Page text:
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Understanding lien stripping

Chapter 13 bankruptcy is a viable option for getting out of debt for both individuals and businesses. In 2010, the United States saw over 400,000 Chapter 13 bankruptcies filed, and a majority of those were from families.

Bankruptcy is a complicated area. There are numerous aspects of the process people need to familiarize themselves with, and that includes lien stripping. Anyone who hears their attorney casually mention lien stripping should take the time to learn about this concept. 

What does lien stripping involve?

Lien stripping is a part of the bankruptcy process that involves eliminating certain junior liens from a person's debt. Junior liens can include second or even third mortgages on a building. As a result, the person either does not have to pay back these debts, or the person has to pay back a very small amount. Lien stripping depends on the person successfully making payments on the restructured plan. During a bankruptcy, the person still needs to make monthly payments of a certain amount for a set number of years. As long as the person can make those payments, the court will most likely discharge any unsecured debts.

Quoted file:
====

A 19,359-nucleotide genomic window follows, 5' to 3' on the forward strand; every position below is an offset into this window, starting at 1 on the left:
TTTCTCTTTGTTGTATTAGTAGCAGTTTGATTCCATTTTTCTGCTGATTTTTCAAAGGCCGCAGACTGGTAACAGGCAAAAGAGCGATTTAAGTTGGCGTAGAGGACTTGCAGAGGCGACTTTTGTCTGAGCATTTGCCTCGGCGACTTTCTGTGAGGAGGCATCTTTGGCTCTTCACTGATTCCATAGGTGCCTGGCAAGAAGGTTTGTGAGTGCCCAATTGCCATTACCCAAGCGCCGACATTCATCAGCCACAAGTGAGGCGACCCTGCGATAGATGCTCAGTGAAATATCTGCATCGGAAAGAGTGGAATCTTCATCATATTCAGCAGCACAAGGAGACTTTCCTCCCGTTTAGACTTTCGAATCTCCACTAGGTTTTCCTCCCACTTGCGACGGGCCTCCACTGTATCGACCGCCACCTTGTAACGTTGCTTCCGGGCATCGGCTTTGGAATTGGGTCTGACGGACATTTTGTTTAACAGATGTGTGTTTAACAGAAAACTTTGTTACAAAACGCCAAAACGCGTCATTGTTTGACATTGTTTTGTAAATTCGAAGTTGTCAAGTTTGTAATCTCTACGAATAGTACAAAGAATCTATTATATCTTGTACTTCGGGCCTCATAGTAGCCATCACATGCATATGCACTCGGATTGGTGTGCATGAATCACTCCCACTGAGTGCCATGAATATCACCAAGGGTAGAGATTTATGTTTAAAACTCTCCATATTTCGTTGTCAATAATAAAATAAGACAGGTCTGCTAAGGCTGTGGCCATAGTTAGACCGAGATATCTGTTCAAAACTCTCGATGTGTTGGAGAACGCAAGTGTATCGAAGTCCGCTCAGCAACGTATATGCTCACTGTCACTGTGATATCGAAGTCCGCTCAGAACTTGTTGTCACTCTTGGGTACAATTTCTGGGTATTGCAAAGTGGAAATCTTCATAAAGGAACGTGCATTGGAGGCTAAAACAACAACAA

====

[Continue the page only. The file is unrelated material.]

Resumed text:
How do courts determine which debts face elimination?

Whether or not lien stripping can take place depends on the value of various mortgages as well as the overall value of the property. For example, if a homeowner has a $500,000 mortgage on a house valued at $500,000, then those debts would remain secured. However, if the homeowner had an additional second mortgage worth $100,000, then the second mortgage could become stripped away. 

However, if a homeowner owns a $500,000 house and has a first mortgage worth $300,000 and a second mortgage worth $200,000, then the court would most likely view both as secured. There are numerous nuances of bankruptcy law, and people filing for it need to make sure all paperwork submitted is perfect to ensure the elimination of unsecured debts following completion. 


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